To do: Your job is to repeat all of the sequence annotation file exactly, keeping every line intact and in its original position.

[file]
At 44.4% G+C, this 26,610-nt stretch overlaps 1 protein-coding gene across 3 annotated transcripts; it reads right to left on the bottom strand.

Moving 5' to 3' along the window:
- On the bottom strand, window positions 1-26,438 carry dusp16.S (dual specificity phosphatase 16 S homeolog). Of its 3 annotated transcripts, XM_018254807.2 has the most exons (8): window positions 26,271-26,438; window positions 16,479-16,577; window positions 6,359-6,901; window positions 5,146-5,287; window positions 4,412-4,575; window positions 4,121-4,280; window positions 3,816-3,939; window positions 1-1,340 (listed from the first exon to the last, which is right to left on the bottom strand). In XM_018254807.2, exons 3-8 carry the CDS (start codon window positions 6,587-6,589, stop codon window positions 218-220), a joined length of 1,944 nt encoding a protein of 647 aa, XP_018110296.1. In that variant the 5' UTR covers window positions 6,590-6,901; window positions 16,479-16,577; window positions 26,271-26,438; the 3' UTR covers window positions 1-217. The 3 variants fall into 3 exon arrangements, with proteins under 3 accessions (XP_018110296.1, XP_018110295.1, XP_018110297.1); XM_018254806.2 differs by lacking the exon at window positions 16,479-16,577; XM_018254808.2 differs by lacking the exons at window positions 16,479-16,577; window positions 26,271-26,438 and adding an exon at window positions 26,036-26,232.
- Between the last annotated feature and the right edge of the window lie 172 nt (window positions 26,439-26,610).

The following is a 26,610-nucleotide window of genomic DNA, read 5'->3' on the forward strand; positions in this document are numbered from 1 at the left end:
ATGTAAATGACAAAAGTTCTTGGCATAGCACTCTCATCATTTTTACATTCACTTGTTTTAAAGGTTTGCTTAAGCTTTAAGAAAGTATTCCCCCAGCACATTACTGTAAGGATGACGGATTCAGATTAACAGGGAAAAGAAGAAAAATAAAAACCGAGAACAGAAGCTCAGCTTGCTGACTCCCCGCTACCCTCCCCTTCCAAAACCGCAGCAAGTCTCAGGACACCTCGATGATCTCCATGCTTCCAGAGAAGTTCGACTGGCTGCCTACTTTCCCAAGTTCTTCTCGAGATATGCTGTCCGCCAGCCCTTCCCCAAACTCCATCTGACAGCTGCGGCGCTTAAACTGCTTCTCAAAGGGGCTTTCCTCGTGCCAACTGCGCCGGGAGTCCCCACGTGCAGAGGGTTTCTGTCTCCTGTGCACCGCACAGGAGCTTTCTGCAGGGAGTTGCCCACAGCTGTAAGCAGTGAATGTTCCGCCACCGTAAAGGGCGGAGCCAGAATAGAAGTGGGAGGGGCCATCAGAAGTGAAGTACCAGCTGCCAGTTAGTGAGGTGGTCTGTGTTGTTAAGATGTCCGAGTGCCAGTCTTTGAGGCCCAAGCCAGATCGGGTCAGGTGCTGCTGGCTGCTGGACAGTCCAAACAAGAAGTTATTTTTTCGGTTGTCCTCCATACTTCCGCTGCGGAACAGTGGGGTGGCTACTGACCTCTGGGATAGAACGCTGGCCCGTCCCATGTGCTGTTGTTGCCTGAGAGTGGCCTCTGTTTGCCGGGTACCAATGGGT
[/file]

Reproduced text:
At 44.4% G+C, this 26,610-nt stretch overlaps 1 protein-coding gene across 3 annotated transcripts; it reads right to left on the bottom strand.

Moving 5' to 3' along the window:
- On the bottom strand, window positions 1-26,438 carry dusp16.S (dual specificity phosphatase 16 S homeolog). Of its 3 annotated transcripts, XM_018254807.2 has the most exons (8): window positions 26,271-26,438; window positions 16,479-16,577; window positions 6,359-6,901; window positions 5,146-5,287; window positions 4,412-4,575; window positions 4,121-4,280; window positions 3,816-3,939; window positions 1-1,340 (listed from the first exon to the last, which is right to left on the bottom strand). In XM_018254807.2, exons 3-8 carry the CDS (start codon window positions 6,587-6,589, stop codon window positions 218-220), a joined length of 1,944 nt encoding a protein of 647 aa, XP_018110296.1. In that variant the 5' UTR covers window positions 6,590-6,901; window positions 16,479-16,577; window positions 26,271-26,438; the 3' UTR covers window positions 1-217. The 3 variants fall into 3 exon arrangements, with proteins under 3 accessions (XP_018110296.1, XP_018110295.1, XP_018110297.1); XM_018254806.2 differs by lacking the exon at window positions 16,479-16,577; XM_018254808.2 differs by lacking the exons at window positions 16,479-16,577; window positions 26,271-26,438 and adding an exon at window positions 26,036-26,232.
- Between the last annotated feature and the right edge of the window lie 172 nt (window positions 26,439-26,610).

The following is a 26,610-nucleotide window of genomic DNA, read 5'->3' on the forward strand; positions in this document are numbered from 1 at the left end:
ATGTAAATGACAAAAGTTCTTGGCATAGCACTCTCATCATTTTTACATTCACTTGTTTTAAAGGTTTGCTTAAGCTTTAAGAAAGTATTCCCCCAGCACATTACTGTAAGGATGACGGATTCAGATTAACAGGGAAAAGAAGAAAAATAAAAACCGAGAACAGAAGCTCAGCTTGCTGACTCCCCGCTACCCTCCCCTTCCAAAACCGCAGCAAGTCTCAGGACACCTCGATGATCTCCATGCTTCCAGAGAAGTTCGACTGGCTGCCTACTTTCCCAAGTTCTTCTCGAGATATGCTGTCCGCCAGCCCTTCCCCAAACTCCATCTGACAGCTGCGGCGCTTAAACTGCTTCTCAAAGGGGCTTTCCTCGTGCCAACTGCGCCGGGAGTCCCCACGTGCAGAGGGTTTCTGTCTCCTGTGCACCGCACAGGAGCTTTCTGCAGGGAGTTGCCCACAGCTGTAAGCAGTGAATGTTCCGCCACCGTAAAGGGCGGAGCCAGAATAGAAGTGGGAGGGGCCATCAGAAGTGAAGTACCAGCTGCCAGTTAGTGAGGTGGTCTGTGTTGTTAAGATGTCCGAGTGCCAGTCTTTGAGGCCCAAGCCAGATCGGGTCAGGTGCTGCTGGCTGCTGGACAGTCCAAACAAGAAGTTATTTTTTCGGTTGTCCTCCATACTTCCGCTGCGGAACAGTGGGGTGGCTACTGACCTCTGGGATAGAACGCTGGCCCGTCCCATGTGCTGTTGTTGCCTGAGAGTGGCCTCTGTTTGCCGGGTACCAATGGGT